Maho, Modu, Pippin, Philpot, Philbin, Hilco, Smolkin, Hillio, Hiaclito, Soforce, Cliton, Bernon, Gavin, Hilo, Motubizanto, Quertyuiop, Killico, Chegwin, Hob, Portirichio, Frateretto, Fliberdigibbet, Hoberdidance, Tocobatto, Ciabatta, Delicat, Puffe, Purre, Pepe, Seymour, Lustie Huffe-Cap, Lustie Jollie Jenkin, Lustie Dickie, Lustie Dustie, Lustie Bob O'Dick, Cornerd-cappe, Nurre, Molkin, Wilkin, Merkin, Edmonds, Helcmodion and Kellicocam.

Useful list there if you're making up names for Doctor Who monsters and/or new types of real ale.

Here's Shakespeare doing a c-and-p:

EDGAR: (as MAD TOM) Five fiends have been in Poor Tom at once - of lust, as Obidicut, Hobbididence (prince of dumbness), Mahu (of stealing), Modo (of murder), Flibbertigibbet (of mopping and mowing)...

Hang on, what was that? A fiend that is prince of... mopping and mowing? Household chores, basically. Cleaning the kitchen floor and doing the lawn. Quite a useful demon to have about the place. But anyway, Flibbertigibbet meaning a flighty gossip came later.

Bu the reason why Edgar can pretend to be a 'demon' is, as I said, because this a pre-Christian England, which gives Shakey a chance to have a 'grumpy old bard' type whinge about those gullible nincompoopsters who take astrology seriously. Here it is:

EDMUND: This is the excellent foppery of the world, that, when we are sick in fortune, often the surfeit of our own behaviour, we make guilty of our disasters the sun, the moon, and the stars; as if we were villains on necessity; fools by heavenly compulsion; knaves, thieves, and treachers by spherical pre-dominance; drunkards, liars, and adulterers by an enforc'd obedience of planetary influence; and all that we are evil in, by a divine thrusting on. An admirable evasion of whore-master man, to lay his goatish disposition to the charge of a star! My father compounded with my mother under the Dragon's Tail, and my nativity was under Ursa Major, so that it follows I am rough and lecherous. Fut! I should have been that I am, had the maidenliest star in the firmament twinkled on my bastardizing.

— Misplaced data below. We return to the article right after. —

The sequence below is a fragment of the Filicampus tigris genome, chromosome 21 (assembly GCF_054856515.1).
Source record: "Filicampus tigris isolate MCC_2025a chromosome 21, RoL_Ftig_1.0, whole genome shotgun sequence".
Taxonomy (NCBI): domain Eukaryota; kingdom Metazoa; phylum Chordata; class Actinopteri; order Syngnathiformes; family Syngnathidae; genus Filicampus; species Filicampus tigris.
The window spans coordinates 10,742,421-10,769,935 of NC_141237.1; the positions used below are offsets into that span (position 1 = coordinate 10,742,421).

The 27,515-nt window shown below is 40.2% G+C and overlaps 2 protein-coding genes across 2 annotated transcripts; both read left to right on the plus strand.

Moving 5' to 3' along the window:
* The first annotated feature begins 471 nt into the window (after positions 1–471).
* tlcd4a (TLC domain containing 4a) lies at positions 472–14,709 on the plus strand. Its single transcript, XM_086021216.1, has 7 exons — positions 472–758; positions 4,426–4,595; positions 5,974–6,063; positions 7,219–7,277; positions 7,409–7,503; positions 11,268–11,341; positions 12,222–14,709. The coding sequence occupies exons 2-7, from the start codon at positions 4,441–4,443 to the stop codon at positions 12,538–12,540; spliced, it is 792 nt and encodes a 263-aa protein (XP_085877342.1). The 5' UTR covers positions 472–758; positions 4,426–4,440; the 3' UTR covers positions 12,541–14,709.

Which I rather agree with - the Bard being unequivocally anti-superstition. HE IS A TOTAL DAWKINS. Although later on:

KENT: It is the stars, the stars above us, govern our conditions

Which I suppose rather makes Kent one of those 'whore-master men'. Good of him to make it clear it’s the stars above he’s referring to, and not those other stars that keep on getting under your feet.

Before I rattle onto the synopsis, a mention for the BBC production. It's extremely good; possibly the best of the bag. Beautifully lit - well, it shows that the BBC could actually do 'darkness' in studio in the early 80's - and everyone's in black 17th century outfits. Great cast, too. Michael Hordern is King Lear. Brenda Blethyn and Penelope Wilton are Cordelia and Regan. Michael Kitchen and Anton Lesser are Edmund and Edgar. John Shrapnel is Kent (now there's someone who should be in Doctor Who). And to give you some idea of the surfeit of riches, it's got Ken Stott as Curan - he has 9 lines and his face is in darkness throughout, you honestly couldn't tell it was him.

Penelope Wilton has very expressive teeth. She has about four or five different ways of smiling, and then letting the smile slip... hypnotic.

What happens? Well, not all that much, to be honest. It's a bit King John-y in places. And, as I said earlier, quite fable-y. But well, here's goes.